The USA and its allies will be fought as occupying powers.
By Jochen Mitschka.
In my last podcast on the 3rd of January about the murder of Soleimani and a number of other people by the US, I had already stated that this attack will be the beginning of the end of US influence in Iraq and other countries in the Middle East. Soleimani’s wish to die a martyr’s death has been fulfilled, and with it his goal of persuading the United States to abandon the occupation of Syria and Iraq has been achieved more quickly than he could ever have achieved alive. But there is another point that will become crucial in the future. After it had become clear that Soleimani was by no means on the way to organizing “terrorist attacks” that had to be prevented (1), even US President Trump admitted that it would have made no difference (2). Soleimani had committed so many “crimes” that he deserved to die anyway. In other words, the US has set the precedent of allowing other military leaders to be murdered in revenge. Something that not even Israel officially admitted, in the well over 3,000 murders committed by the Mossad. Trump’s statement, therefore, is an admission of murder. Once again: the USA has officially admitted to carry out murders worldwide at their discretion.
State authorized murder
To speak of murder, you need a specific motive. Revenge is one of those motives. This is why the killing of at least 8 people fulfills the crime of multiple murder, which in a world without fist law would be punished with life imprisonment and subsequent preventive detention.
James Risen sums it up in The Intercept:
“The United States has an assassination ban. The ban was put in place following disclosures by the Church Committee in the 1970s, which revealed that the CIA had secretly attempted to kill a series of foreign leaders, most notably Cuba’s Fidel Castro. At the time of the Senate committee’s investigation, no one in the American government or media publicly defended assassination as a tool of a modern nation-state. It was simply not the accepted practice of a democracy that wanted to serve as a role model for the world.” (4)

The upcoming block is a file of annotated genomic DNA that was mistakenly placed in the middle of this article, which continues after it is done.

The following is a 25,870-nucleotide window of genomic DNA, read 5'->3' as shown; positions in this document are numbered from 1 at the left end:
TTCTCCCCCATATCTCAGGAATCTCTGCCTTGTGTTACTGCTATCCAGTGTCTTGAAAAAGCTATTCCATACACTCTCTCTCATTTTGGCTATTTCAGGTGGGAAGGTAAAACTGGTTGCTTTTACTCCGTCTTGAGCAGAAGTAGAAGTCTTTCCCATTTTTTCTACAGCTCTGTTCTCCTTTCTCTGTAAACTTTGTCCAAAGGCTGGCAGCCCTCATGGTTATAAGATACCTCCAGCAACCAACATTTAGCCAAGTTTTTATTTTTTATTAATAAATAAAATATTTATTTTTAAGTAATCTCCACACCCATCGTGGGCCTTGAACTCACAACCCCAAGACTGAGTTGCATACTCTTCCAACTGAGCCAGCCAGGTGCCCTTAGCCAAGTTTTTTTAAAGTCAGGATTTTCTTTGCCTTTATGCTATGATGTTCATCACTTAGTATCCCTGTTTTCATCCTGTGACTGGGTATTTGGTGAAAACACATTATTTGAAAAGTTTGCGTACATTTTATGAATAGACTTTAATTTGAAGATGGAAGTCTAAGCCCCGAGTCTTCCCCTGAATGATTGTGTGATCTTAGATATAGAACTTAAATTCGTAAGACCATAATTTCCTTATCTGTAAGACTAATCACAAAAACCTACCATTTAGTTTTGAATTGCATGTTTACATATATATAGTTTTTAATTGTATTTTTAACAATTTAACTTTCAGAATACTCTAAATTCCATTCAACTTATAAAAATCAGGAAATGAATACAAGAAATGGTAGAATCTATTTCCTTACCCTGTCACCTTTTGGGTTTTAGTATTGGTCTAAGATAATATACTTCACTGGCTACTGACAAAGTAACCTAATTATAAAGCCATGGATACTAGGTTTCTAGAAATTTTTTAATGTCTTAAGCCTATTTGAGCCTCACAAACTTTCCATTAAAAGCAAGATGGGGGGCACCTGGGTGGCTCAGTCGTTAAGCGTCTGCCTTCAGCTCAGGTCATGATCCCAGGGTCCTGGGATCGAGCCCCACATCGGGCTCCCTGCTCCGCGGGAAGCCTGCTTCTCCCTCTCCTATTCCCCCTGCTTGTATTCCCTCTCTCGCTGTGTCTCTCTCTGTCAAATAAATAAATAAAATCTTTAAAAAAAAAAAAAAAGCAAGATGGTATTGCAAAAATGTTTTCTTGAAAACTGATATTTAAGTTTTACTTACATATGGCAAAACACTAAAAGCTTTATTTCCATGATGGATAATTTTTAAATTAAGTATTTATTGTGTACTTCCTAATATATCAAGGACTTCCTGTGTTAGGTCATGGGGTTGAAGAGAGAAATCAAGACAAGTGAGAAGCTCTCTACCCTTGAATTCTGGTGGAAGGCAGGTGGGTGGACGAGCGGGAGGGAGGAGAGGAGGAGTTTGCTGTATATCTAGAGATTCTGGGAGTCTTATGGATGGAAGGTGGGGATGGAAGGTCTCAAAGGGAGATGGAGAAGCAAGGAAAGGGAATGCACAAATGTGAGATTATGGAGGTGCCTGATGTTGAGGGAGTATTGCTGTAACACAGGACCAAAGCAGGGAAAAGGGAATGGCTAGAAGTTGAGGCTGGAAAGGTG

The time is obviously over. Once again, the US government reserves the right to kill anyone it deems worth killing.
However, the reintroduction of state killings is by no means an invention of Trump. Rather, the Clinton administration had started the killings again in 1998. Risen also writes in his article that for the past two decades, both Republican and Democratic Party presidents have been quietly working to use the new technologies of the NSA and drones and missiles to seek and kill “enemies” around the world. But to circumvent the above-mentioned ban from the 1970s, the presidents could have relied on judges who supported legalizing the murders in secrecy (5). For further details, please refer to the excellent article in the Intercept.
In brief: Trump refers to a law that gave the president the right to use military force against “terrorists” after the attacks of September 11, 2001. And since the USA had declared the Revolutionary Guards of Iran a terrorist organization, he found a legal loophole (6) that protects him from prosecution, at least in the USA. But as the author correctly states in the Intercept: In response, the US forces of the USA were also declared a terrorist organization by Iran. Which now in return makes the killing of US soldiers, even outside of a conflict and without immediate threat, also exempt from punishment in Iran. While the former is considered “legitimate killing” in Western media, such killings would then be called “terrorist acts”. Which makes it clear how important it is to understand from which perspective things are described.
As if it were not enough for Trump to openly and clearly declare that he is free to order assassinations anywhere in the world at will, government officials (and Trump) have officially refused to comply with the Iraqi government’s and parliament’s request to leave Iraq. Not only are they refusing, but they are now threatening to impose severe sanctions, such as the blocking of accounts for the country’s oil sales, which is vital for Iraq. In addition, Trump threatened that he could use the account of the Iraqi central bank at the Federal Bank of New York with a balance of 35 billion dollars for “compensation” (7) if the USA were forced to leave the country. Anyone who still has an account at a US bank or even in the USA under these conditions can no longer be helped.